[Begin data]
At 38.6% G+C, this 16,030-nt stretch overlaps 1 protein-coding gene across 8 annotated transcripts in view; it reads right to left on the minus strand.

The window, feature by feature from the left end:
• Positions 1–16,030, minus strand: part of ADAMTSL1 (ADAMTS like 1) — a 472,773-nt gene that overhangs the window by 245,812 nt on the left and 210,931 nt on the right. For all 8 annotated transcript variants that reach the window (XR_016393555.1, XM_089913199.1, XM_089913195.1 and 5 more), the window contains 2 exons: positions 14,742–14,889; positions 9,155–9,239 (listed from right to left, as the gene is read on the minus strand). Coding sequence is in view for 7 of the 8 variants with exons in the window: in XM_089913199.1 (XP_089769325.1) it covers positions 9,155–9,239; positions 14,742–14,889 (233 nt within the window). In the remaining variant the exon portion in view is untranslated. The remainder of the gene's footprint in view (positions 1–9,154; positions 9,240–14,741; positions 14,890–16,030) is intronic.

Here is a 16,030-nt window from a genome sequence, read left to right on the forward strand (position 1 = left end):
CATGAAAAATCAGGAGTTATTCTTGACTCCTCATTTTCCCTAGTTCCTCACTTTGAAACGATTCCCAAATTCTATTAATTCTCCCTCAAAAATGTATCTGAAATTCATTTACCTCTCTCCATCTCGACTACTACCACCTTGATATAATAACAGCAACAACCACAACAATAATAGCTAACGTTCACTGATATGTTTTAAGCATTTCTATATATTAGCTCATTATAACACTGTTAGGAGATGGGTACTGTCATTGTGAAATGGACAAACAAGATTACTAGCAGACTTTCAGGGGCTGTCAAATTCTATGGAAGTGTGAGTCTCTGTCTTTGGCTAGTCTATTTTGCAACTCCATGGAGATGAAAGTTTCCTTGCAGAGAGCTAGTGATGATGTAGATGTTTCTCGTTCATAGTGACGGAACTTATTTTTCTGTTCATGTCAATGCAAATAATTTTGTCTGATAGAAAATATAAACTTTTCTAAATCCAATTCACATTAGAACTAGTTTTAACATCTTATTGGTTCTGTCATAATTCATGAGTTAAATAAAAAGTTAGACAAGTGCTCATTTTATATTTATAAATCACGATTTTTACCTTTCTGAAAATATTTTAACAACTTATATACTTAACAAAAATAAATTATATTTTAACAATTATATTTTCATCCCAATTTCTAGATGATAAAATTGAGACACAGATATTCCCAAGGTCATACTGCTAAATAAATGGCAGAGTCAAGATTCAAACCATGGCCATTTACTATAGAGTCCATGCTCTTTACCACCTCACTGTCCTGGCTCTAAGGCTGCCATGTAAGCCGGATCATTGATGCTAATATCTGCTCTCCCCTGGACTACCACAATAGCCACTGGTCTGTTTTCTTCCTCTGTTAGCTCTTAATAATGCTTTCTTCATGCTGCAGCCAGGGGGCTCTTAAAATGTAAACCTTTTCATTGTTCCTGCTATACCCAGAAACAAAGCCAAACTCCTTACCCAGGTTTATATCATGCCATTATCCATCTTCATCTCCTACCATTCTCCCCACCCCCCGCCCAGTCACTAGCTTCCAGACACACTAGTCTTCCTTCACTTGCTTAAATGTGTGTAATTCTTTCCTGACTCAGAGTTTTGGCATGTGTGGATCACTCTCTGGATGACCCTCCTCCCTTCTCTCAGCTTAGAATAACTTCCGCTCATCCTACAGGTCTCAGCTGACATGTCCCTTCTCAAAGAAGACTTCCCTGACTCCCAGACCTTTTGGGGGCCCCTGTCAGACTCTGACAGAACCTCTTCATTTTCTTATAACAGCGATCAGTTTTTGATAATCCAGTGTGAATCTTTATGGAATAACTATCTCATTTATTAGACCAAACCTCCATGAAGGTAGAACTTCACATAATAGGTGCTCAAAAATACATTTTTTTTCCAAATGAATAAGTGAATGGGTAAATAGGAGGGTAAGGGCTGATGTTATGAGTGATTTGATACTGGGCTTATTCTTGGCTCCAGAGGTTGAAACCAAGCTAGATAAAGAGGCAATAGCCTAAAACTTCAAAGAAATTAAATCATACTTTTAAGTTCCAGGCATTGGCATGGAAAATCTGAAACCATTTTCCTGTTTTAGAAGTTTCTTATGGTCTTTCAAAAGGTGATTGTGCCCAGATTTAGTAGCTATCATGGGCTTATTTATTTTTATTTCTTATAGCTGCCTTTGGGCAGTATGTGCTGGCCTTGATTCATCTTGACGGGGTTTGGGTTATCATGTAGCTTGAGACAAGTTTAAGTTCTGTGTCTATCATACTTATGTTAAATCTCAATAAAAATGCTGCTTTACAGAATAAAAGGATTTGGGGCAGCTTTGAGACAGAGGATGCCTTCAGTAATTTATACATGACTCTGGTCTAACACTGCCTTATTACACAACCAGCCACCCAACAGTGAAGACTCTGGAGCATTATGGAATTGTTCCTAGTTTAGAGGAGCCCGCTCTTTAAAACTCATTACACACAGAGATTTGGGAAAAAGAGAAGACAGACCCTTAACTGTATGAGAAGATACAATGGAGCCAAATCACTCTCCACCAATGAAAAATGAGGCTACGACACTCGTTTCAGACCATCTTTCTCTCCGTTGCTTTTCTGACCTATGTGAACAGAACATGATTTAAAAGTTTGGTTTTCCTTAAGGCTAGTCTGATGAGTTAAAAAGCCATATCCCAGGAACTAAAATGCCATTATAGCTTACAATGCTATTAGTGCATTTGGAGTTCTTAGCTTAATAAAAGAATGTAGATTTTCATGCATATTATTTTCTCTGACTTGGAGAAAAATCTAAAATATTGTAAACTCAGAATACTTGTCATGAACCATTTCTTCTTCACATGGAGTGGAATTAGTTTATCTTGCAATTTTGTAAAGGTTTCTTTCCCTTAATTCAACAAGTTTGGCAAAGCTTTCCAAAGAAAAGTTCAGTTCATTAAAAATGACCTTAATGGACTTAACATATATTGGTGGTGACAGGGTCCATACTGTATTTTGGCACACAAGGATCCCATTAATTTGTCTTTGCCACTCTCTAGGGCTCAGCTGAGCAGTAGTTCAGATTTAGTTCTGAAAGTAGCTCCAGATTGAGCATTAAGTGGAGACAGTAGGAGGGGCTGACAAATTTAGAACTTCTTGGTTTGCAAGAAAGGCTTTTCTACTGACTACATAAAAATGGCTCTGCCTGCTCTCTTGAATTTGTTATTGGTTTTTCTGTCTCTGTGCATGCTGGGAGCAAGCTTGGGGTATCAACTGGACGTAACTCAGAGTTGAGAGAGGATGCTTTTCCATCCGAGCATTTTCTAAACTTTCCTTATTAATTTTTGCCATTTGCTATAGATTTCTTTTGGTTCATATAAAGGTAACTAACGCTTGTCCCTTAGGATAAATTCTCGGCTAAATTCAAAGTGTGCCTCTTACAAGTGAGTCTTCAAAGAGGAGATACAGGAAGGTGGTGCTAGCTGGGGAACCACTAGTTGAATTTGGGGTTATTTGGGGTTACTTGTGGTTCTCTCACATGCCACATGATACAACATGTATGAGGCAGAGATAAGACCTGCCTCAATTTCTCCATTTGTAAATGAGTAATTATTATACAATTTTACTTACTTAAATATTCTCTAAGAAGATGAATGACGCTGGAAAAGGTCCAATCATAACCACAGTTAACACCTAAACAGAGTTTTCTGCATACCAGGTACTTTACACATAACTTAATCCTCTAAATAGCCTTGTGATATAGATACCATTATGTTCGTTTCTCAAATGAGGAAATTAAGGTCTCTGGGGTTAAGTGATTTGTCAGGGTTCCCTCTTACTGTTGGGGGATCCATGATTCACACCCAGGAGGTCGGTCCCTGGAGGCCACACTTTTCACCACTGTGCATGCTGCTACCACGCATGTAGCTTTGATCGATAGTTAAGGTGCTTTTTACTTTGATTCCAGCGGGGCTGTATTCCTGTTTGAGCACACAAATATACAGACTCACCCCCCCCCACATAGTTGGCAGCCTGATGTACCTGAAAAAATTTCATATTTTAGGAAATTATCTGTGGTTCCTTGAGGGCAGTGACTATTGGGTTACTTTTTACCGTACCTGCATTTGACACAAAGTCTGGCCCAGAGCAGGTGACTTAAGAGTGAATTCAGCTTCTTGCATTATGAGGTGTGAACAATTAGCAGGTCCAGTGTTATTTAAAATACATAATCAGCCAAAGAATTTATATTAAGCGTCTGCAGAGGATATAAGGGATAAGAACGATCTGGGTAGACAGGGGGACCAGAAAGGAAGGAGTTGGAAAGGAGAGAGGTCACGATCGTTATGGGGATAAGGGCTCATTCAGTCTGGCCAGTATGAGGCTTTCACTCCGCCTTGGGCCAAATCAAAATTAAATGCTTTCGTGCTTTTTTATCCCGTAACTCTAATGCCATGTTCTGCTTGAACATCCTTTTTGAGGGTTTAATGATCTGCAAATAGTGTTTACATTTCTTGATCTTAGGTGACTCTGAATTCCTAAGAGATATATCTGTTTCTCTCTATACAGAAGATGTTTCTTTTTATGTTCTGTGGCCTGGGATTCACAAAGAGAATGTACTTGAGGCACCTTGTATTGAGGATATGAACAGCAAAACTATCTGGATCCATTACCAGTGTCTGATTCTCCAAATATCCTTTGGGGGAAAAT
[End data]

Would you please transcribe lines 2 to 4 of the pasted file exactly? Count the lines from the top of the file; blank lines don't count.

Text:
The window, feature by feature from the left end:
• Positions 1–16,030, minus strand: part of ADAMTSL1 (ADAMTS like 1) — a 472,773-nt gene that overhangs the window by 245,812 nt on the left and 210,931 nt on the right. For all 8 annotated transcript variants that reach the window (XR_016393555.1, XM_089913199.1, XM_089913195.1 and 5 more), the window contains 2 exons: positions 14,742–14,889; positions 9,155–9,239 (listed from right to left, as the gene is read on the minus strand). Coding sequence is in view for 7 of the 8 variants with exons in the window: in XM_089913199.1 (XP_089769325.1) it covers positions 9,155–9,239; positions 14,742–14,889 (233 nt within the window). In the remaining variant the exon portion in view is untranslated. The remainder of the gene's footprint in view (positions 1–9,154; positions 9,240–14,741; positions 14,890–16,030) is intronic.

Here is a 16,030-nt window from a genome sequence, read left to right on the forward strand (position 1 = left end):